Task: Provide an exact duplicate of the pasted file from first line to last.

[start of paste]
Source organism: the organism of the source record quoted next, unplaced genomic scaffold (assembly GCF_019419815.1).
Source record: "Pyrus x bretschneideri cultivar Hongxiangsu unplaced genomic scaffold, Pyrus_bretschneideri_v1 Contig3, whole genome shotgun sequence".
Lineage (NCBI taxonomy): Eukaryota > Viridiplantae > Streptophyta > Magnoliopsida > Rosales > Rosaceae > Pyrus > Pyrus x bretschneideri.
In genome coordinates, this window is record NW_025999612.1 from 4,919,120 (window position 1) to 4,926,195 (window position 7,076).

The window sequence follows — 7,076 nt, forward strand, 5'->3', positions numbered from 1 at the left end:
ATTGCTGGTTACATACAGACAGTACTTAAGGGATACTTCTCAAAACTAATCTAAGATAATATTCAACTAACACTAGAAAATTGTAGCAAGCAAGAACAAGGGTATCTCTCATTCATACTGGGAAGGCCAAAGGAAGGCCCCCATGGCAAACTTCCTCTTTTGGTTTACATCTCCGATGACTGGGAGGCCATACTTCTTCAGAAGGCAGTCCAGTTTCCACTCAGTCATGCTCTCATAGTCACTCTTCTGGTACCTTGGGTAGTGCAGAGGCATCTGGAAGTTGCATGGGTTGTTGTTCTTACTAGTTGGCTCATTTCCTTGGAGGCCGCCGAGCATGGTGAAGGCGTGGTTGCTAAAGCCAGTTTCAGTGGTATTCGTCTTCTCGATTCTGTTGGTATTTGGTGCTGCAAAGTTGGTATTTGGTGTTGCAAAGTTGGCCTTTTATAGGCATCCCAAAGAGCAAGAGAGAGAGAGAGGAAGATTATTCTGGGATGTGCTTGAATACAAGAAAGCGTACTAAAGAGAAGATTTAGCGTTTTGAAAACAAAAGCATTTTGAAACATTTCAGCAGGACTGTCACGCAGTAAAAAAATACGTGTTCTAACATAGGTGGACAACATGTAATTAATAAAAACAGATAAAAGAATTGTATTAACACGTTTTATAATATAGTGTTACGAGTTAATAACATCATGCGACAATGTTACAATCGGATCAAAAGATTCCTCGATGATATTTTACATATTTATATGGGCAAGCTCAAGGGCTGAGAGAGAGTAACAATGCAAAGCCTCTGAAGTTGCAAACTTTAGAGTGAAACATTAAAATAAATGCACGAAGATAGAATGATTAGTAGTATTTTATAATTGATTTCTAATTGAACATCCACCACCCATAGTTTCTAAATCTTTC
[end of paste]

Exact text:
Source organism: the organism of the source record quoted next, unplaced genomic scaffold (assembly GCF_019419815.1).
Source record: "Pyrus x bretschneideri cultivar Hongxiangsu unplaced genomic scaffold, Pyrus_bretschneideri_v1 Contig3, whole genome shotgun sequence".
Lineage (NCBI taxonomy): Eukaryota > Viridiplantae > Streptophyta > Magnoliopsida > Rosales > Rosaceae > Pyrus > Pyrus x bretschneideri.
In genome coordinates, this window is record NW_025999612.1 from 4,919,120 (window position 1) to 4,926,195 (window position 7,076).

The window sequence follows — 7,076 nt, forward strand, 5'->3', positions numbered from 1 at the left end:
ATTGCTGGTTACATACAGACAGTACTTAAGGGATACTTCTCAAAACTAATCTAAGATAATATTCAACTAACACTAGAAAATTGTAGCAAGCAAGAACAAGGGTATCTCTCATTCATACTGGGAAGGCCAAAGGAAGGCCCCCATGGCAAACTTCCTCTTTTGGTTTACATCTCCGATGACTGGGAGGCCATACTTCTTCAGAAGGCAGTCCAGTTTCCACTCAGTCATGCTCTCATAGTCACTCTTCTGGTACCTTGGGTAGTGCAGAGGCATCTGGAAGTTGCATGGGTTGTTGTTCTTACTAGTTGGCTCATTTCCTTGGAGGCCGCCGAGCATGGTGAAGGCGTGGTTGCTAAAGCCAGTTTCAGTGGTATTCGTCTTCTCGATTCTGTTGGTATTTGGTGCTGCAAAGTTGGTATTTGGTGTTGCAAAGTTGGCCTTTTATAGGCATCCCAAAGAGCAAGAGAGAGAGAGAGGAAGATTATTCTGGGATGTGCTTGAATACAAGAAAGCGTACTAAAGAGAAGATTTAGCGTTTTGAAAACAAAAGCATTTTGAAACATTTCAGCAGGACTGTCACGCAGTAAAAAAATACGTGTTCTAACATAGGTGGACAACATGTAATTAATAAAAACAGATAAAAGAATTGTATTAACACGTTTTATAATATAGTGTTACGAGTTAATAACATCATGCGACAATGTTACAATCGGATCAAAAGATTCCTCGATGATATTTTACATATTTATATGGGCAAGCTCAAGGGCTGAGAGAGAGTAACAATGCAAAGCCTCTGAAGTTGCAAACTTTAGAGTGAAACATTAAAATAAATGCACGAAGATAGAATGATTAGTAGTATTTTATAATTGATTTCTAATTGAACATCCACCACCCATAGTTTCTAAATCTTTC